Big Food, Big Pharma, and Wanting versus Liking

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Millions of people experiencing overweight and obesity are losing significant amounts of body fat for the first time, thanks to Ozempic and other drugs like it in a new class of obesity medications called semaglutides.

Though the mechanisms by which semaglutides operate are complex and still not completely known, they seem to work predominantly on the brain. Here’s Maia Szalavitz, writing in the New York Times:

The new weight loss drugs do much of their work in the brain, reducing the way that hunger centers attention on seeking food. This affects one of our two primary types of pleasure, which Kent Barrage, a professor of psychology and neuroscience at the University of Michigan, has labeled “wanting.” The positive side of wanting is feeling empowered and focused on getting what you desire; the negative side, of course, is craving that goes unsatiated.

The second kind of pleasure, which Dr. Berridge calls “liking,” is linked with the satisfaction and comfort of having achieved your goal. While there is less downside here, if people felt forever satisfied, they’d probably lack motivation to do much. The psychiatrist Donald Klein eloquently distinguished the two joys as the “pleasures of the hunt” and the “pleasures of the feast.”

Semaglutides appear to down-regulate ‘wanting’ without altering ‘liking.’ As a result, people whose brain chemistry once demanded more become satisfied with less.

Food is but one of many examples where striking the right balance of wanting and liking is imperative. Just about every behavioral addiction—from sex to porn to gambling to workaholism to shopping to television to social media—is essentially wanting in excess of liking. It’s fascinating, but also unsurprising, that many physicians are reporting people on Semaglutides are not only losing weight but also finding relief from other cravings and addictions.

We may be entering an arms race between big consumerism and big pharma.

The whole point of the consumer-industrial complex is simple: get us to consume. If we felt satisfied—if our liking was equal to or greater than our wanting—we wouldn’t come back for more, at least not as often.

Consider highly processed foods. The entire point is to get us to eat more. It’s no accident that once you pop, you just can’t stop. Pringles and a million other highly processed foods have been heavily engineered in that way. Some of us may have the neurochemistry and environmental circumstances to limit ourselves enough to maintain a healthy body weight (albeit with plenty of effort). But at least two-thirds of Americans cannot, and by no fault of their own. If the new weight loss drugs continue to be effective without a heavy side effect burden they will be a wonderful advancement.

And yet, and yet…

Is it not unfortunate that we got here in the first place?

  • Single-ingredient foods to basic potato chips to Pringles and Big Macs.
  • Sex with a human to softcore porn to the most stimulating fantasies, now with virtual reality immersion.
  • Posting on a forum to comments to retweets and likes and shares with instantaneous feedback and social rankings.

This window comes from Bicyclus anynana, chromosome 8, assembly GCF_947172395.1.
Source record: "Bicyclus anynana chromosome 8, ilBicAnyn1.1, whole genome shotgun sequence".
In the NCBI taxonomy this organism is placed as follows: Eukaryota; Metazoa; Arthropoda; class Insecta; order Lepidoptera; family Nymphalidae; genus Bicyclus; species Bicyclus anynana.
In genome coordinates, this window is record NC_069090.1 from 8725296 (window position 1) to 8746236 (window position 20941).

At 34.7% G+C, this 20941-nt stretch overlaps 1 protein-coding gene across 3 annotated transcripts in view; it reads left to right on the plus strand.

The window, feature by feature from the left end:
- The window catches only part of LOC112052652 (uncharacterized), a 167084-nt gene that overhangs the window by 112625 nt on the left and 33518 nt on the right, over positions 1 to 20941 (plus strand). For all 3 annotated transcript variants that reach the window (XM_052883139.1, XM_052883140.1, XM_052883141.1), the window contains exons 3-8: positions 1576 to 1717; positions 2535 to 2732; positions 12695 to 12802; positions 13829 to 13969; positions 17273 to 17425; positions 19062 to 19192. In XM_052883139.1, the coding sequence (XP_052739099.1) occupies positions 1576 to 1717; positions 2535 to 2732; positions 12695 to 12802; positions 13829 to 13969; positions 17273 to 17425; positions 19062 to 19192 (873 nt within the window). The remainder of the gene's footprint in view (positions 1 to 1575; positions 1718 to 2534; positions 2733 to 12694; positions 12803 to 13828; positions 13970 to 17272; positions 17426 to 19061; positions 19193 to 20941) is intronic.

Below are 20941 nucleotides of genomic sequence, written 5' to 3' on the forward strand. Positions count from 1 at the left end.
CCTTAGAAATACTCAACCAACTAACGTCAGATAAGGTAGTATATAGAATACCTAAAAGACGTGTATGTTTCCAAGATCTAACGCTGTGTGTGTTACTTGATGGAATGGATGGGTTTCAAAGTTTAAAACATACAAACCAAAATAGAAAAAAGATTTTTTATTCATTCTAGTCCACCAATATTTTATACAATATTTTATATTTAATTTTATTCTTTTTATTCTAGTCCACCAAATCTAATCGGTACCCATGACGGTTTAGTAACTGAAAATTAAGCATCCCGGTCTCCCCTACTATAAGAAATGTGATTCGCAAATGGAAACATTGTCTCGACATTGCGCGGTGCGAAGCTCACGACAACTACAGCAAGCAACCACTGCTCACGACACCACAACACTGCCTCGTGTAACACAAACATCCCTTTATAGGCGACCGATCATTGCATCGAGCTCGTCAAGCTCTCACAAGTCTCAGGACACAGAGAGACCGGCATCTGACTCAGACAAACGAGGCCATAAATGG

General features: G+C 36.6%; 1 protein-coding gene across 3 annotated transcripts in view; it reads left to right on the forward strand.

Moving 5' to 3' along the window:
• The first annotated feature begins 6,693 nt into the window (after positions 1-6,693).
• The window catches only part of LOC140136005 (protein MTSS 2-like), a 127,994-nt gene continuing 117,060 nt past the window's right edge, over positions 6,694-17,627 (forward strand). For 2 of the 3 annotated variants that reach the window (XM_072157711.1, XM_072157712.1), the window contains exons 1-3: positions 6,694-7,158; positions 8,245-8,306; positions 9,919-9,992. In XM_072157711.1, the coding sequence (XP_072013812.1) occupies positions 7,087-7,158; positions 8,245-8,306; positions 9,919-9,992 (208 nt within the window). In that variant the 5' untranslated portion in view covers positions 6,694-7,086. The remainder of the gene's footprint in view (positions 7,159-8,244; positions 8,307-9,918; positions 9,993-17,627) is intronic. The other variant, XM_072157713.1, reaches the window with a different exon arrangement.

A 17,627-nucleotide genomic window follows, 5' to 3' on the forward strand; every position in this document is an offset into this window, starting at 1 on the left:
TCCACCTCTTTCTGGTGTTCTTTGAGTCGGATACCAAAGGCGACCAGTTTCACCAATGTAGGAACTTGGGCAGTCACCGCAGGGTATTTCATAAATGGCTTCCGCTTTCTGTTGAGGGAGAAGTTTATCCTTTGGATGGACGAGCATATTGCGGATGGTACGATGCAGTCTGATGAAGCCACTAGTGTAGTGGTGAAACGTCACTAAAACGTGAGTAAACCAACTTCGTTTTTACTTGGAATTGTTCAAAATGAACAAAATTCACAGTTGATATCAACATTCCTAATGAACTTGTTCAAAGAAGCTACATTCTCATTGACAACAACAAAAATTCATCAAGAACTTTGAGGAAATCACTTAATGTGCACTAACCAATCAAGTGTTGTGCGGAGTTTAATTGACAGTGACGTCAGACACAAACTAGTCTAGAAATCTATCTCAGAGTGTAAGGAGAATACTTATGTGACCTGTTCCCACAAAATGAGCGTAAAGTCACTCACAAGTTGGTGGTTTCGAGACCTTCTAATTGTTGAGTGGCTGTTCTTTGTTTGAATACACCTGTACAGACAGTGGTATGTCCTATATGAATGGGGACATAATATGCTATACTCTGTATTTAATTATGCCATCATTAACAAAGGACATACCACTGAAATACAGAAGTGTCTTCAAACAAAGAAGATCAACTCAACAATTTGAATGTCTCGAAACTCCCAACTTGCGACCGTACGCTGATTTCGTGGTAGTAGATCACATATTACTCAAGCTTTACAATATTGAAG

• A card game in the basement with friends to casinos to online sports betting in real-time with up-to-the-minute odds on everything from who scores the next point to which team commits the next foul.
  • Clothing for warmth to fashion to shopping as therapy.
  • Dating people in your town to online dating to apps with infinite possibilities where the next person is always better than the last.

In one scenario we live in a world where people’s lives (and perhaps the earth, too) are ruined by increasingly addictive consumption behaviors. In another scenario, we live in a world where we are increasingly medicating away desire, which is a precarious needle to thread. The same mechanisms involved in the desire that leads you to overeat are involved in the desire that leads you to start a new company that develops drugs to help you not overeat. All of this brings to mind the Dystopian Pixar movie Wall-E.

Perhaps Semaglutides will be marvellously effective across the board, or lead to other drugs that are. Maybe they’ll be so effective that no amount of food or behavioral engineering can compete. That would be wonderful. But I’m not crossing my fingers. Hoping for the best is a crappy strategy.

We can’t control our endowed neurochemistry but we can work to modulate it; in particular, by being aware of the dichotomy between wanting and liking, and being wary of things that lead to an excess of the former. We’d be wise to consider the long-term implications of something versus the short-term implications—not just in our brains but also in our bodies, trying to feel our way into the future. We can also do everything possible to build lives where we nourish ourselves with satiating nutrients. We can ask of just about anything, from food to people to entertainment, Is this the ‘real’ version or the highly-processed version? And we can do everything possible to choose the former while showing ourselves and others grace for inevitable slip-ups.

Whether or not Ozempic comes to the rescue, an escalation of voracious and hollow wanting, of empty calories in all areas of our lives, is good for neither us nor society.

Brad

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